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This article was published 12/12/2013 (987 days ago), so information in it may no longer be current.
Mary Jane Seargeant is learning American Sign Language, taking a food-handler's course and working at a hospital, a nursing home and a thrift store five days a week.
The 32-year-old isn't run ragged -- she's living the dream.
"She comes home on the bus and I say, 'How was your day?' and it's always 'Awesome! Great! Terrific!,' " said her mom, Marietta Seargeant.
Mary Jane has Down syndrome and makes the most of every day she spends at the Salvation Army's Community Venture Developmental Services in Winnipeg.
"She never says, 'I don't want to go to work,' " Marietta said.
Instead of staying home, watching TV and putting in time, she's active, learning new skills and making friends, said her mom. She remembers a darker time when they lived in Ontario and services for adults with intellectual disabilities were not available to Mary Jane, and her daughter languished.
In Winnipeg, the Sally Ann, with 125 staff, provides developmental day programming, residential outreach and respite services to 250 adults.
At the Community Venture program near the Grace Hospital, Mary Jane has learned to cook, communicate with the deaf and expanded her social skills by venturing into the community.
"I love it," said Mary Jane, who has been going there five days a week since 2008.
She and her colleagues visit the nearby Golden West Centennial Lodge Care Home. There, a group of 10 residents with no family to visit them have formed a special bond with Mary Jane and her co-workers.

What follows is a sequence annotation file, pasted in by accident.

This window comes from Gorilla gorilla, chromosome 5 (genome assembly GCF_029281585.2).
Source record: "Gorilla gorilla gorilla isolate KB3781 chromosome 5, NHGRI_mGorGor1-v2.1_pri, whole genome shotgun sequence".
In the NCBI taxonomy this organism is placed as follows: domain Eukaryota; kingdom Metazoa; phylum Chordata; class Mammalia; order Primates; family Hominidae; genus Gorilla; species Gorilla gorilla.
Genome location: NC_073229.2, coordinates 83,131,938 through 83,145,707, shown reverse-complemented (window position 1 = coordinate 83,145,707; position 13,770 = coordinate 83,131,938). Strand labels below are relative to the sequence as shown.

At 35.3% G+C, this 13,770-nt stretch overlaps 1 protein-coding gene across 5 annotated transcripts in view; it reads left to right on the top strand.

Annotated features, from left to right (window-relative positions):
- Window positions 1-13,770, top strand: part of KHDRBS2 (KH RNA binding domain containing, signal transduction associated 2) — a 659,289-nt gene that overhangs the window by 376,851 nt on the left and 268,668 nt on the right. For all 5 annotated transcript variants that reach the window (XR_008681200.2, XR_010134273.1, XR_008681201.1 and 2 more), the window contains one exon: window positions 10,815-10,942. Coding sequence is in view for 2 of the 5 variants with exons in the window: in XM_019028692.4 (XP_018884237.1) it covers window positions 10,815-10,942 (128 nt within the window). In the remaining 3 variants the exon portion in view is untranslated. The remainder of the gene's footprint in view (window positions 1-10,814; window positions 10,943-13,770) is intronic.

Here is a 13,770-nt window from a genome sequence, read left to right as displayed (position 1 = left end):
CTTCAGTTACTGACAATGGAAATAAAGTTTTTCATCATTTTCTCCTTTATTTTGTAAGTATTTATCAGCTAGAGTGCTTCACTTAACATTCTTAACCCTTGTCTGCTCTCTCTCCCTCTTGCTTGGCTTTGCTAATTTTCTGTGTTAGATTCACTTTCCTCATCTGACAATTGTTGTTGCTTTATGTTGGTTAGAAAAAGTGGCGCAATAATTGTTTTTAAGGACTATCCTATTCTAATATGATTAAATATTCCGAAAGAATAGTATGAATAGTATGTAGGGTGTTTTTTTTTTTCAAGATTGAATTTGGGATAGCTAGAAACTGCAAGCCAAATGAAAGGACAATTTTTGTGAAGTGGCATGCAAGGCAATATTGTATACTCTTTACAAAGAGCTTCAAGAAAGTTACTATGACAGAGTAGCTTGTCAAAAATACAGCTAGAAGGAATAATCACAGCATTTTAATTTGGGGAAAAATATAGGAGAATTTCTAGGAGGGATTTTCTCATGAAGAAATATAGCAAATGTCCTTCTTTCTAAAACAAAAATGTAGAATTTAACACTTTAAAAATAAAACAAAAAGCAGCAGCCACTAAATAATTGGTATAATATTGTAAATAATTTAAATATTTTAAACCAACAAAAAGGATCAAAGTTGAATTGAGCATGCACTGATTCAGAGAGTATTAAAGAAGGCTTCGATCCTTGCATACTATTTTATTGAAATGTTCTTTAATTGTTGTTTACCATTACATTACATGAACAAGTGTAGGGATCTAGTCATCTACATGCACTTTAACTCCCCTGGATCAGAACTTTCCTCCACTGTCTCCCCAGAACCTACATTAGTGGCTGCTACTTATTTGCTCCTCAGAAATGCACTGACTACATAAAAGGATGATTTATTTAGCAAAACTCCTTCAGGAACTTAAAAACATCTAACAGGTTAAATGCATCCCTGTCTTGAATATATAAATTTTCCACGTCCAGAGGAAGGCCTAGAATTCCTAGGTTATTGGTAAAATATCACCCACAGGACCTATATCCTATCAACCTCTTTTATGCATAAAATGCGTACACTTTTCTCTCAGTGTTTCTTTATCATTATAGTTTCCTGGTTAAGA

"They talk about their lives, play board games and read the newspaper with them," said Community Venture services' executive director Kim Park, whom Mary Jane calls "boss."
Mary Jane and her coworkers recently put on a Christmas program for their elderly friends at the care home.
At work, she is learning American Sign Language to help her communicate with deaf colleagues. At Grace Hospital, they deliver water to patients. Mary Jane said she also works in the hospital thrift store.
"We don't call it a day program -- we're working," Park said.
Mary Jane said when she's at the thrift store, she'll spend the day sorting and organizing clothes. "My feet are killing me," she joked.
"They're learning to be product merchandisers," said Park. They're also reinforcing skills, such as knowing colours, sizes and how to hang clothes a certain way.
It's not all work. "She has two friends here -- they call themselves the divas," said Marietta. "They have sleepovers and birthday parties." On Thursday, diva Megan Pedden gave her friend Mary Jane a much-appreciated Christmas card and received a hug in thanks.
Then it was back to work. Mary Jane and her colleagues were heading over to a nearby church, where they were catering the lunch. They've been taking a food-handling course and know what they're doing, Park said. The one-day certification program has been developed into a two-year course to accommodate the people they work with, said Park.
"People grow at their own speed," she said. "We're not trying to rush anyone along."
Neither is Marietta, who feels that by the time she and Mary Jane's dad reach their golden years, their daughter will be living independently.
"For us, this is very comforting," Marietta said. "Church, family and this program are what's been strong in her life."